Despite David Cameron’s porte ouverte policy for wealthy French citizens disenchanted by their new leader’s thoughts on income tax, I suspect there may be another reason for the growing numbers of Parisians moving to London: they miss French food. It certainly seems easier to find a classic French bistro or brasserie in London than in Paris these days.
I thought I’d test this theory by visiting two restaurants: La Coupole, the old warhorse on Boulevard Montparnasse, and Brasserie Zédel, the new London venture from Jeremy King and Chris Corbin, owners of The Wolseley.
There is much fun to be had at La Coupole (first picture); not particularly from the menu, a rather pricey list of standard brasserie dishes, but from the sheer sense of theatre in its glorious art-deco rooms. It is especially amusing to observe the pecking order and choreography of the dozens of bow-tied waiters, as if watching a documentary about penguins. The oldest of the group could probably tell you stories about Sartre composing existentialist epigrams on his napkin, as Josephine Baker played footsie with her lover at the bar.
I started with oysters, plump and sweet, and snails, gleaming with emerald butter. Both were fine, although a twice-requested glass of Riesling failed to appear.
Charolais rib-eye steak, ordered saignant (medium-rare) but delivered bien cuit (well-done) and hastily exchanged, was a little loose-textured and flabby, although much improved by a punchy sauce béarnaise and a bottle of pomerol, a wine recommended by the night’s most obliging penguin and not featured on the woefully short list.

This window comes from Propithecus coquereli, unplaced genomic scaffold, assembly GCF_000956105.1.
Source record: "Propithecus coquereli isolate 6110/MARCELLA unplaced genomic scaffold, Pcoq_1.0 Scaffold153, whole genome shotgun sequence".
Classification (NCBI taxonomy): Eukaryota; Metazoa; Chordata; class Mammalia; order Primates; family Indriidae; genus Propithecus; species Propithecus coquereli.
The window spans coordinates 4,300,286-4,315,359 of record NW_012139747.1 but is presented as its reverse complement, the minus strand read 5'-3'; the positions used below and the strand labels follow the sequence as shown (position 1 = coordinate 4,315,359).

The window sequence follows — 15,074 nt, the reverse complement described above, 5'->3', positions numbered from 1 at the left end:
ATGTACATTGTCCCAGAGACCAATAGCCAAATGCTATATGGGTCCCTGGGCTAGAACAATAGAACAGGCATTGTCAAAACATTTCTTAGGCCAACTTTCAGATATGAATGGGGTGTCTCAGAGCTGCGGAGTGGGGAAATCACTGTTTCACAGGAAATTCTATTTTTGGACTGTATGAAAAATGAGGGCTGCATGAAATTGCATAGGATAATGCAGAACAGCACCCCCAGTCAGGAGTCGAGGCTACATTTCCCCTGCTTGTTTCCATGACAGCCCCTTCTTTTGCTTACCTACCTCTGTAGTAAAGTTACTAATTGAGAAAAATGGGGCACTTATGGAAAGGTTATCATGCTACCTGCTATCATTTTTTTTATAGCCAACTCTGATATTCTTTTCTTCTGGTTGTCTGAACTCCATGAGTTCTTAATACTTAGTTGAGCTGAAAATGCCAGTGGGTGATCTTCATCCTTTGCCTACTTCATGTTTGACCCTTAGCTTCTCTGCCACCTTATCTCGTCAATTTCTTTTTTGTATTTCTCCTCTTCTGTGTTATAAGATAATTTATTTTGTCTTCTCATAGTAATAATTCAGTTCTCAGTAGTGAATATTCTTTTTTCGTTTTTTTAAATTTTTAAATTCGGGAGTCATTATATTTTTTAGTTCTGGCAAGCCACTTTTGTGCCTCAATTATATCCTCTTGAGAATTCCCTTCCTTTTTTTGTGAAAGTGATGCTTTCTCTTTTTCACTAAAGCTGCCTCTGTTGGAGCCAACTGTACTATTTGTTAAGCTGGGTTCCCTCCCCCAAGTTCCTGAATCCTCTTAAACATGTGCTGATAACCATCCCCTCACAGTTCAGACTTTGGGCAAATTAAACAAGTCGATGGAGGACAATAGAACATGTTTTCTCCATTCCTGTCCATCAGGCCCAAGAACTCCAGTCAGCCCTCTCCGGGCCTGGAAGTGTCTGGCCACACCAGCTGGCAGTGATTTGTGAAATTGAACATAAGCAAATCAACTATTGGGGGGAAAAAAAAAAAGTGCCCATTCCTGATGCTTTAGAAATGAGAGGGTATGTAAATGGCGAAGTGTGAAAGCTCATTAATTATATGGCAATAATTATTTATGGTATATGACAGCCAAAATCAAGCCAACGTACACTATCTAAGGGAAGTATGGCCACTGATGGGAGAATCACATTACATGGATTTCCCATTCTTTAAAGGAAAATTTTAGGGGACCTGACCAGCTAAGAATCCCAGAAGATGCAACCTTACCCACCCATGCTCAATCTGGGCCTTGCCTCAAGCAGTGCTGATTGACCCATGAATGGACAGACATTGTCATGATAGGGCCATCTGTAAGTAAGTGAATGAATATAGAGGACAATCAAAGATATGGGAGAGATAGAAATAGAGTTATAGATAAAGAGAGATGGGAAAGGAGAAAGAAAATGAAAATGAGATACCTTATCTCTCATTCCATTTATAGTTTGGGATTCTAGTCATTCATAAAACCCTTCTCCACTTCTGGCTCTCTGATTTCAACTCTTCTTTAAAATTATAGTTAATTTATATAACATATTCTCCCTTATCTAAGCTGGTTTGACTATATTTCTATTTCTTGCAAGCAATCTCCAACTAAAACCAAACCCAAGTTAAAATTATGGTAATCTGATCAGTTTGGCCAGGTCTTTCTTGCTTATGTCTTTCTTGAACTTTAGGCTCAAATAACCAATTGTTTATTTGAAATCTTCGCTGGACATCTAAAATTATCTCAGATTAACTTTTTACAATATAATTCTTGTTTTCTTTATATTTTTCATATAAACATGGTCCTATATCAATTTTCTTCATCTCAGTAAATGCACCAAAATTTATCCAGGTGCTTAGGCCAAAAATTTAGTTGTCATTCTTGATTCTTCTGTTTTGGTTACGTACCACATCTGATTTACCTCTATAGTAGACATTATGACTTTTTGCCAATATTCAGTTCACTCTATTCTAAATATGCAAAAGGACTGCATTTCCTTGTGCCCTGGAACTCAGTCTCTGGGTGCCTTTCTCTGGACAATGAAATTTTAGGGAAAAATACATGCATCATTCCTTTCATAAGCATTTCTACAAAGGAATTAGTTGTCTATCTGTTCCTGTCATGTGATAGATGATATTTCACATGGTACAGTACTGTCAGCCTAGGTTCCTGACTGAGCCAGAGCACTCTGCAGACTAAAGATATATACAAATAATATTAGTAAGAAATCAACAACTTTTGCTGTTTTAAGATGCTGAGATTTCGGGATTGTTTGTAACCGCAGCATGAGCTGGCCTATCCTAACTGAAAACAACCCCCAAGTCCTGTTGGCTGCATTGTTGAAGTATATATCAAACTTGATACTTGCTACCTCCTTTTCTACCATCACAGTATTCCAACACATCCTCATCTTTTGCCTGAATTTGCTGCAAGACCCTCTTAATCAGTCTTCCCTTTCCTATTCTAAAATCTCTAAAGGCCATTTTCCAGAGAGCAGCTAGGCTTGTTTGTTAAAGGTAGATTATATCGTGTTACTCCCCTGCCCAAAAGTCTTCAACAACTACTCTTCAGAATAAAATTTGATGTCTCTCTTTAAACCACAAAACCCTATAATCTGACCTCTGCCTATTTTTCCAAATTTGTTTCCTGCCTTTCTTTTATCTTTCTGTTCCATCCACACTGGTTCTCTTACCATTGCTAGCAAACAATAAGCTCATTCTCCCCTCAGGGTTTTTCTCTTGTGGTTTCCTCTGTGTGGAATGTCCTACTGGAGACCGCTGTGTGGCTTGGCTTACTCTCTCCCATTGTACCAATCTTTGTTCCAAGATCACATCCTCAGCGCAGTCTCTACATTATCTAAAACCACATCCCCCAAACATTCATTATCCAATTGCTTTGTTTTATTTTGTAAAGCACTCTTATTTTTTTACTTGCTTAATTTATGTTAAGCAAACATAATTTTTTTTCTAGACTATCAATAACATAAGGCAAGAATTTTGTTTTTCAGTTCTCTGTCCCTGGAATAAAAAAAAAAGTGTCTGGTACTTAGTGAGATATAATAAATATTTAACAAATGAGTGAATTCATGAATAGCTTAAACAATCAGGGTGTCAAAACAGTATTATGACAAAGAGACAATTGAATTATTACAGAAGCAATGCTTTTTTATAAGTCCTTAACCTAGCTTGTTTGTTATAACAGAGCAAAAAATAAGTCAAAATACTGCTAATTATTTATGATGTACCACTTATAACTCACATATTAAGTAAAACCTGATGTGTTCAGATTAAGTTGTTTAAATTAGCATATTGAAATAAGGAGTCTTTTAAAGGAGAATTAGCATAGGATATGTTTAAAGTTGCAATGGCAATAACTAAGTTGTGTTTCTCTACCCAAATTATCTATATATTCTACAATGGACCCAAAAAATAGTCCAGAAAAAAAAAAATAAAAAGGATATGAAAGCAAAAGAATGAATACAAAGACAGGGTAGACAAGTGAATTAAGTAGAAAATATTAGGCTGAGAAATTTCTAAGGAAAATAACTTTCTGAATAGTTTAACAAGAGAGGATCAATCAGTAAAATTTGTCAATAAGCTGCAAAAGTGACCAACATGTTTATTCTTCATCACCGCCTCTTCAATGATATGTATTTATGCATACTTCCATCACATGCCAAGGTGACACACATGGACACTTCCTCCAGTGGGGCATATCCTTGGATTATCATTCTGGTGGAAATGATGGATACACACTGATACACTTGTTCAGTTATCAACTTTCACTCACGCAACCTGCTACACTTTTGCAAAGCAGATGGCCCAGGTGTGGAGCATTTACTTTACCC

Occasionally, the penguins dimmed the lights and formed a gâteau-led procession towards a birthday celebrant, warbling Bon Anniversaire as they did so. Despite a dressed-down clientèle and distinctly ordinary food, La Coupole retains the allure of a huge, glamorous party. I have no idea how.
It is an ambience that Messrs King and Corbin, in the cavernous former Atlantic Bar & Grill by Piccadilly Circus, have tried to emulate (second picture). The menu is almost satirically French, the lighting is cleverly just-so, and the bar is a lovely length of zinc, perfect for a pre-prandial pastis. Prices are low – about half those of La Coupole – and the food is pretty much comme il faut, although the pissaladière would be better with a dough crust, not pastry, and the frogs’ legs were distinctly anaemic.
I did, however, enjoy a robust pâté de campagne, a perfect celeriac rémoulade and an equally successful tomato salad, and the snails were as good as in Paris. There are half a dozen wines under £25, and the penguins – while still at the fledgling stage – at least smile more than their French cousins. Go on your birthday and see if you get a cake.